I create an empty root commit whenever I start a new git repository to allow me to rebase up to the first actual change. I almost never have to do that, but it’s great to have if I do.

$ git commit --allow-empty -m "$ git init"

@jkreeftmeijer There’s a —root option for rebase that let’s you do this without needing an empty commit.

@citizen428 That’s right! However, updating the root commit using that approach removes the common ancestor from already-created branches, which makes them more difficult to merge.

The empty root is there to always be the common ancestor.

@jkreeftmeijer We clearly use different branching strategies, I can't come up with a single instance where this would have been a problem in 10+ years of using git. :-)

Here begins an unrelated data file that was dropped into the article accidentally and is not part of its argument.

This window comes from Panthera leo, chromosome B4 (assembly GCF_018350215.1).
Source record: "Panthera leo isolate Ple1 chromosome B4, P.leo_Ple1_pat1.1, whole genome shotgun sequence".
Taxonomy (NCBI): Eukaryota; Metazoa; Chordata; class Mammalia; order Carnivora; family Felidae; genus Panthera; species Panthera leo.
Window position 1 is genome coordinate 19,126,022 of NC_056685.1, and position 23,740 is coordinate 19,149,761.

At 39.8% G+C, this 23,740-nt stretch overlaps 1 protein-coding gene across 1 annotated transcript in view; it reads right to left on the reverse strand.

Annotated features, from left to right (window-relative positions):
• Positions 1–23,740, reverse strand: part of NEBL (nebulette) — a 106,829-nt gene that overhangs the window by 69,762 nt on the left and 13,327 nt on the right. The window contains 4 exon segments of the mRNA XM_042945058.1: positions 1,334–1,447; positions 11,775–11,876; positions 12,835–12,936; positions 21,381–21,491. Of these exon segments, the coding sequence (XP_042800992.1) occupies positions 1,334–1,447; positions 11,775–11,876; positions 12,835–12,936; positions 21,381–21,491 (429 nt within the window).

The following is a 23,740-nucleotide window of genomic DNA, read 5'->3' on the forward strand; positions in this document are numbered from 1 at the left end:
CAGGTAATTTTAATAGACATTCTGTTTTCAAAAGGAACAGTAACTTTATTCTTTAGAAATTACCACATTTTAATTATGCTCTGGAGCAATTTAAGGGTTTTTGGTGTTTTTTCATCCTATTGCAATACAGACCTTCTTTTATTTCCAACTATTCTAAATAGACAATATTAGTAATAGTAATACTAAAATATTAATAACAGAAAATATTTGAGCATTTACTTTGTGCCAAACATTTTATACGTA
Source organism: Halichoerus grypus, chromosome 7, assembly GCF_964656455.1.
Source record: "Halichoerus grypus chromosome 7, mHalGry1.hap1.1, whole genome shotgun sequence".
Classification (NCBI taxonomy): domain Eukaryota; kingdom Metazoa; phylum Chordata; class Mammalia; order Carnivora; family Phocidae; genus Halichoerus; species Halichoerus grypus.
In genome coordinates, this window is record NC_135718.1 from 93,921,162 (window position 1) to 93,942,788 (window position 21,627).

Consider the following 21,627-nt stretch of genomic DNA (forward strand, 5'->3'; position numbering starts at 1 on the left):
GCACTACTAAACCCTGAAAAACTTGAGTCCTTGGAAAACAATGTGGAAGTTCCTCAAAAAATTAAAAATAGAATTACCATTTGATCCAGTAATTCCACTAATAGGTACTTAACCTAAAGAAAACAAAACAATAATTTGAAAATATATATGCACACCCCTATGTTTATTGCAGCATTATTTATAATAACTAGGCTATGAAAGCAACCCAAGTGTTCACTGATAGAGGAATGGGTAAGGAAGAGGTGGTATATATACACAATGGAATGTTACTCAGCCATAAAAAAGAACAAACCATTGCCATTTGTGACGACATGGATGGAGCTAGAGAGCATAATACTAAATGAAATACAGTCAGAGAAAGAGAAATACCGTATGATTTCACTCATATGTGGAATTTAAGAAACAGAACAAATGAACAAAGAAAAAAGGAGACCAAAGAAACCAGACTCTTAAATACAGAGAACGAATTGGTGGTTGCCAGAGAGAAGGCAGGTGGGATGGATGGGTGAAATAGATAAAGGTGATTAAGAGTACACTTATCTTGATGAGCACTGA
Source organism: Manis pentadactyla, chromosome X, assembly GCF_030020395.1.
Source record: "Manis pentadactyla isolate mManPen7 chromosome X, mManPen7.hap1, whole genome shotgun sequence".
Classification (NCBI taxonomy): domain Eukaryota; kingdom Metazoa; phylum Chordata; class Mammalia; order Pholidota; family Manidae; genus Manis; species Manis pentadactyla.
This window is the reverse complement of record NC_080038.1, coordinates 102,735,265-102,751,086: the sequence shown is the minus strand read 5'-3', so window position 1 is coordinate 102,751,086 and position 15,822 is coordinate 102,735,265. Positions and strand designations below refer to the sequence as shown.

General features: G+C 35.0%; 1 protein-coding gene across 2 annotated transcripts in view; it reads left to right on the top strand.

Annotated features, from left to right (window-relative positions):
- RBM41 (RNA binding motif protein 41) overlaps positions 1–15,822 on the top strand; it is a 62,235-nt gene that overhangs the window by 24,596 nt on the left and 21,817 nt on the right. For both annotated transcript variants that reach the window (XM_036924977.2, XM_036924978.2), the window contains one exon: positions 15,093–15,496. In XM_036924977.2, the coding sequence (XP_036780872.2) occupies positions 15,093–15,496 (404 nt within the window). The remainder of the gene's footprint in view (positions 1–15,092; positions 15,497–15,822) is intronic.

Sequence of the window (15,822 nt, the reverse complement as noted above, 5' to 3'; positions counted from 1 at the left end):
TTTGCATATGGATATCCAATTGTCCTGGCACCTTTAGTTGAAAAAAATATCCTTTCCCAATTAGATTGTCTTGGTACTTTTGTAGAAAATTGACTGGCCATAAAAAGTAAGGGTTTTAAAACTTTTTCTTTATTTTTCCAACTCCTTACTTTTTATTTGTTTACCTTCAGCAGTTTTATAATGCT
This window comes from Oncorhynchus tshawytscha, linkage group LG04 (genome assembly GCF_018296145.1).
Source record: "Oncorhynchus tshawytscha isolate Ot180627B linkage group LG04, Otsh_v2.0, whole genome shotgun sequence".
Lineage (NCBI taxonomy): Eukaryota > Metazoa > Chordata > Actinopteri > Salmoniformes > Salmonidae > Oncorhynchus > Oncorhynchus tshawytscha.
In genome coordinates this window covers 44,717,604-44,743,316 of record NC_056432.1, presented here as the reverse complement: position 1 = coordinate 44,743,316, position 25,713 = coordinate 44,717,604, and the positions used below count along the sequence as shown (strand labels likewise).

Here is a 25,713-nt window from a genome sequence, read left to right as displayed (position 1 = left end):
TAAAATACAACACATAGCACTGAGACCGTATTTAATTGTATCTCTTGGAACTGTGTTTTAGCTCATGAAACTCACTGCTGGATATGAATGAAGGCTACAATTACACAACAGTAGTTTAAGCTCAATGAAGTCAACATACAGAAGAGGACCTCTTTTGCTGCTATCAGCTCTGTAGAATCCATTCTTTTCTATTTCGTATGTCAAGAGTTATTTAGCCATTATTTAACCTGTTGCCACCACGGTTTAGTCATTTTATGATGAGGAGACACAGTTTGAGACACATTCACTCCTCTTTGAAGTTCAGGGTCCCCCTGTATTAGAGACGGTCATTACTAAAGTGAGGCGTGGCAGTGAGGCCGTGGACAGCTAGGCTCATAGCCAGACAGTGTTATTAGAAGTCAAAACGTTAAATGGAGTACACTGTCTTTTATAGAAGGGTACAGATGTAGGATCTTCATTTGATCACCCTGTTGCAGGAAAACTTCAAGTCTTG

@citizen428 I’ve had projects where I had to update the initial commit after already branching out, especially when I build descriptive example projects with descriptions in their commit messages, like this one (, for example.

If you’re fine with adding another commit, that’s not an issue. However, that wasn’t really an option in this case, because that would break the step-by-step descriptions.

@jkreeftmeijer Totally legit use case, I probably should have said "branching needs", not "branching strategies".

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